Cons of Early Decision I
- Students cannot compare financial packages because they would have to withdraw all other applications if they are accepted. If financial aid is important to you, apply Early Decision to schools that promise to meet the full demonstrated need of international students.
- An earlier deadline means that a student needs to complete the application and standardized tests earlier. Also, Early Decision does not take the senior year’s first semester GPA into calculation, and a student with a low GPA might need his first semester grades to boost his GPA.
What is Early Decision II?
Early Decision I and Early Decision II are very similar. The only differences are the application deadline and the notification date. In Early Decision II, application deadline is either January 1st or the 15th which is also the application deadline of regular decision. However, students get notified in the middle of February, a month earlier than the regular decision notification date. Also, students have to deposit the enrollment fee a few weeks after the notification date.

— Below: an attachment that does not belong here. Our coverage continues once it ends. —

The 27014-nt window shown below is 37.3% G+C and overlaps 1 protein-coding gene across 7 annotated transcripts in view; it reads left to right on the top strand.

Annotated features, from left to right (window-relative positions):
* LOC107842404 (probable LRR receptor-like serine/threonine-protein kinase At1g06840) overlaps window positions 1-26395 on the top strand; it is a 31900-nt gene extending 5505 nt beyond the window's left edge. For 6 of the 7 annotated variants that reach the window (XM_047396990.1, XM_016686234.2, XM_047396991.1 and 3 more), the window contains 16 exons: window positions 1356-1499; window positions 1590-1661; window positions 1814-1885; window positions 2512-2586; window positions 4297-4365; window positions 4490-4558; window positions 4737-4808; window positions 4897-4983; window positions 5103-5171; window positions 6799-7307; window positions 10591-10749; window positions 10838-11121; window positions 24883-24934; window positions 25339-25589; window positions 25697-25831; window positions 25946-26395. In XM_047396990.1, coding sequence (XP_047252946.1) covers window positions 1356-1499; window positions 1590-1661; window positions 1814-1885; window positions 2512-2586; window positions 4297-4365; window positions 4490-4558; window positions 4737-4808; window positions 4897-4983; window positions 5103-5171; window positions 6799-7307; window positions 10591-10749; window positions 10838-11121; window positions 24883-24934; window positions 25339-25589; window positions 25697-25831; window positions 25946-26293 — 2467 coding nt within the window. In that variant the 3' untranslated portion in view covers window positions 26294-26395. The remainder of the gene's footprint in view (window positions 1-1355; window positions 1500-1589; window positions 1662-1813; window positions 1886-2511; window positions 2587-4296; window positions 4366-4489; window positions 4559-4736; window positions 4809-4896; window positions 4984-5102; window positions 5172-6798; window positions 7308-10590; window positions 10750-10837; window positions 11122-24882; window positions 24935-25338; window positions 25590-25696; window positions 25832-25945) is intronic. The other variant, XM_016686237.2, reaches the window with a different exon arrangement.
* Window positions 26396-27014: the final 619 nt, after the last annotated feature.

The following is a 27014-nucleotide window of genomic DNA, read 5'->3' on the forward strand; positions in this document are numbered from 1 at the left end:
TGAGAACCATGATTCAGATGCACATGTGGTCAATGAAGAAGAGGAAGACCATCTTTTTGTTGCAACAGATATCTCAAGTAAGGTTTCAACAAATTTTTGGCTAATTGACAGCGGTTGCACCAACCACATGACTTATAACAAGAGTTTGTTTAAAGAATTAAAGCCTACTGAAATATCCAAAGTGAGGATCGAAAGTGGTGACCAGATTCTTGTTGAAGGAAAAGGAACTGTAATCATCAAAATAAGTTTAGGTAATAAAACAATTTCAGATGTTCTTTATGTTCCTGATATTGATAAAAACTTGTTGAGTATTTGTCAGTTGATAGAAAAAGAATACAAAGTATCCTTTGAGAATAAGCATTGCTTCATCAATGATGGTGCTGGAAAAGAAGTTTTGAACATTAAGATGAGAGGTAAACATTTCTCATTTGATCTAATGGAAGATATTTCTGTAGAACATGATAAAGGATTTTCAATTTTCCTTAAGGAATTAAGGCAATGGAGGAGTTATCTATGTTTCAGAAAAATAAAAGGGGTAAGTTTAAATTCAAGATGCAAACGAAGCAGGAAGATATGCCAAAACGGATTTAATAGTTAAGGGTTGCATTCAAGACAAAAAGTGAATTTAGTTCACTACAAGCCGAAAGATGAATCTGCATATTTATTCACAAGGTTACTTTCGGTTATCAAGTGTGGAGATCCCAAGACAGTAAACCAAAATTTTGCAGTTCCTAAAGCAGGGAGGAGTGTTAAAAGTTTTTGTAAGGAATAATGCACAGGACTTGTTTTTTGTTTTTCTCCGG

Pros of Early Decision II
A slight boost to the admission rate
Cons of Early Decision II
I am opposed to applying Early Decision II because Early Decision II provides no benefits found in Early Decision I.
- Unlike Early Decision I admission rate, Early Decision II admission rate is not much higher than regular decision admission rate.
- Students would have to apply for regular decisions to many colleges and pay application fees. Also, much time needs to be spent completing applications and supplementary essays.
- Students cannot compare financial aid offers because they would have to withdraw any other applications.
What is Early Action?
Unlike Early Decision I and II, Early Action is a non-binding application option which means that admitted students are not required to attend that college. Early Action enables students to submit their applications early and to be notified of their results before the winter break. While most elite colleges do not have this application option, many excellent colleges do. In Early Action, students have to submit their applications by November 1st or the 15th. Colleges typically announce their results before the winter break (December 15th) and admitted students have to deposit enrollment fees by May 1st.